The almost three-month-long struggle of the people of Hong Kong has become the biggest crisis that Xi Jinping has faced since he took office. Since the beginning of the year, the highest authorities in Beijing have been aware that China's overall situation is far from favorable, as a multitude of conflicts that have accumulated over the years are pressing toward the critical point of a full-blown eruption. In light of this, the authorities have proposed to take strict precautions to closely guard against "gray rhinos" and "black swans." However, the focus of this concern has been mainly on domestic issues, specifically the potential of economic deterioration intensifying social conflicts. But as it turns out, even the most careful calculation is vulnerable to a sudden twist of events. With Hong Kong emerging as the biggest black swan of the year, the authorities are caught off guard.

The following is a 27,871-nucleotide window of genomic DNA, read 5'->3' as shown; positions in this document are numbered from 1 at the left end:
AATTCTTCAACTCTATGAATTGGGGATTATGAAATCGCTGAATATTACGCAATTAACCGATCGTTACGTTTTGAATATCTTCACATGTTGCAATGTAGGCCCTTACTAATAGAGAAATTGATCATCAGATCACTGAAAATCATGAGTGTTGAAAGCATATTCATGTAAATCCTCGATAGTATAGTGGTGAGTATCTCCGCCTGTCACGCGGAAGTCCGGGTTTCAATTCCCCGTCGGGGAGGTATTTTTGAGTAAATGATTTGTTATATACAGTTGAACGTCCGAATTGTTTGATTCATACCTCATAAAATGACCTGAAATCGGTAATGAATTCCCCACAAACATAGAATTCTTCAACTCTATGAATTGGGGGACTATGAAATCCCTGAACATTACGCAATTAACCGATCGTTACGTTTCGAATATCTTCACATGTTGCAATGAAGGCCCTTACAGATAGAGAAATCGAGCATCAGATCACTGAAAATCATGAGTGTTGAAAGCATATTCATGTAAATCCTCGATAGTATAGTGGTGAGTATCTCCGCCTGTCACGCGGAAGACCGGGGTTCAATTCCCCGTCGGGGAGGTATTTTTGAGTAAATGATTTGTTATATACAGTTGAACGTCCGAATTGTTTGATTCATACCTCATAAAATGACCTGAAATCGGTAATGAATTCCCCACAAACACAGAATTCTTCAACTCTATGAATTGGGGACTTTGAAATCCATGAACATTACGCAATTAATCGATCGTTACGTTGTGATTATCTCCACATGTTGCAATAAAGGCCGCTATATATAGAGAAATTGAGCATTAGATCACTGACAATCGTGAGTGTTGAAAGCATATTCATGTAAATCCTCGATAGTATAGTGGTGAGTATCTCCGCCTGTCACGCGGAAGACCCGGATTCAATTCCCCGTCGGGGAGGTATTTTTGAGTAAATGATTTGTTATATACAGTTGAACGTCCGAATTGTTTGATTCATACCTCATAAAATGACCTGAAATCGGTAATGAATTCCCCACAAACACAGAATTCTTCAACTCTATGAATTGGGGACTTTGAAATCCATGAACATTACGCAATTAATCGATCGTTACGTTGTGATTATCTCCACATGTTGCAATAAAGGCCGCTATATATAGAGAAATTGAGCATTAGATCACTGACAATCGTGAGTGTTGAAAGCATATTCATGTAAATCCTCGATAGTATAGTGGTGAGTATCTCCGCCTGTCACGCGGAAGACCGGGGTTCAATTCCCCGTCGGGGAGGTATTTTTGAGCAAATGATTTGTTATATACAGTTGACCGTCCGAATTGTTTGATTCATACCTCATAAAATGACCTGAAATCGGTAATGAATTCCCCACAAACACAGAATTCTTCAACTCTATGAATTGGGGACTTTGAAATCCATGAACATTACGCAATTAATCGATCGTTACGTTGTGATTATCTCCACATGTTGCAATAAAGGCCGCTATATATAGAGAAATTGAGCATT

When Xi Jinping first came to power, I analyzed the challenges he faced and the possible outcomes. I pointed out that Xi, who took over a regime at a perilous time, has neither the luck of Jiang Zemin to rule thirteen years in peace nor the opportunity of Hu Jintao to pass the problems down to the next administration. It is inevitable that, during his rule, China will see large-scale street protests that will force him to make impossible choices: if he can suppress the unrest by military force while surviving international sanctions, he will become Deng Xiaoping No. 2 and save the Communist Party of China once again; but if the military refuses to obey and turns against him, he will become Ceausescu No. 2, disgraced and may even be sent to the guillotine.